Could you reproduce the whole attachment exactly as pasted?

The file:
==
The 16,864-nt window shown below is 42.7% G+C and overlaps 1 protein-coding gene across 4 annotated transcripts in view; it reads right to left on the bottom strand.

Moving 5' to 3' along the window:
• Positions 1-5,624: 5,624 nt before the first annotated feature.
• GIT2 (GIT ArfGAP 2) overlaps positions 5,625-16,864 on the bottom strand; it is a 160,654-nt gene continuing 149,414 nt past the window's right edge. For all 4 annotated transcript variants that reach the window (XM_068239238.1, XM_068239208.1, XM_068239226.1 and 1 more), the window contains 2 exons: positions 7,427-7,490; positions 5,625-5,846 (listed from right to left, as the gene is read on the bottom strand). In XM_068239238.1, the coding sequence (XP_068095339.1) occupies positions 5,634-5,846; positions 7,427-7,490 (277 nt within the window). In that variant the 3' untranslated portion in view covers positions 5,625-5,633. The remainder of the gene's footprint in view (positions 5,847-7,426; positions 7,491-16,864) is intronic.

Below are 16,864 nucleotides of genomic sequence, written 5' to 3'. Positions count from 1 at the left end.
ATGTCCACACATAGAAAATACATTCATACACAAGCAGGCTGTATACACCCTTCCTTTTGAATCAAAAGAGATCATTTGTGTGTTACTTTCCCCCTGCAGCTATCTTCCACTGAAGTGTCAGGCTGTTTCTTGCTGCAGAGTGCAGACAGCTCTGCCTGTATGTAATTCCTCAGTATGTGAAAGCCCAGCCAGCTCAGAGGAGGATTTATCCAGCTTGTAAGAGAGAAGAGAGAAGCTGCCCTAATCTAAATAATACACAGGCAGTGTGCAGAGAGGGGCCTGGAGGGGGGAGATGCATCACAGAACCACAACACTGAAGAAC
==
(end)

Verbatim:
The 16,864-nt window shown below is 42.7% G+C and overlaps 1 protein-coding gene across 4 annotated transcripts in view; it reads right to left on the bottom strand.

Moving 5' to 3' along the window:
• Positions 1-5,624: 5,624 nt before the first annotated feature.
• GIT2 (GIT ArfGAP 2) overlaps positions 5,625-16,864 on the bottom strand; it is a 160,654-nt gene continuing 149,414 nt past the window's right edge. For all 4 annotated transcript variants that reach the window (XM_068239238.1, XM_068239208.1, XM_068239226.1 and 1 more), the window contains 2 exons: positions 7,427-7,490; positions 5,625-5,846 (listed from right to left, as the gene is read on the bottom strand). In XM_068239238.1, the coding sequence (XP_068095339.1) occupies positions 5,634-5,846; positions 7,427-7,490 (277 nt within the window). In that variant the 3' untranslated portion in view covers positions 5,625-5,633. The remainder of the gene's footprint in view (positions 5,847-7,426; positions 7,491-16,864) is intronic.

Below are 16,864 nucleotides of genomic sequence, written 5' to 3'. Positions count from 1 at the left end.
ATGTCCACACATAGAAAATACATTCATACACAAGCAGGCTGTATACACCCTTCCTTTTGAATCAAAAGAGATCATTTGTGTGTTACTTTCCCCCTGCAGCTATCTTCCACTGAAGTGTCAGGCTGTTTCTTGCTGCAGAGTGCAGACAGCTCTGCCTGTATGTAATTCCTCAGTATGTGAAAGCCCAGCCAGCTCAGAGGAGGATTTATCCAGCTTGTAAGAGAGAAGAGAGAAGCTGCCCTAATCTAAATAATACACAGGCAGTGTGCAGAGAGGGGCCTGGAGGGGGGAGATGCATCACAGAACCACAACACTGAAGAAC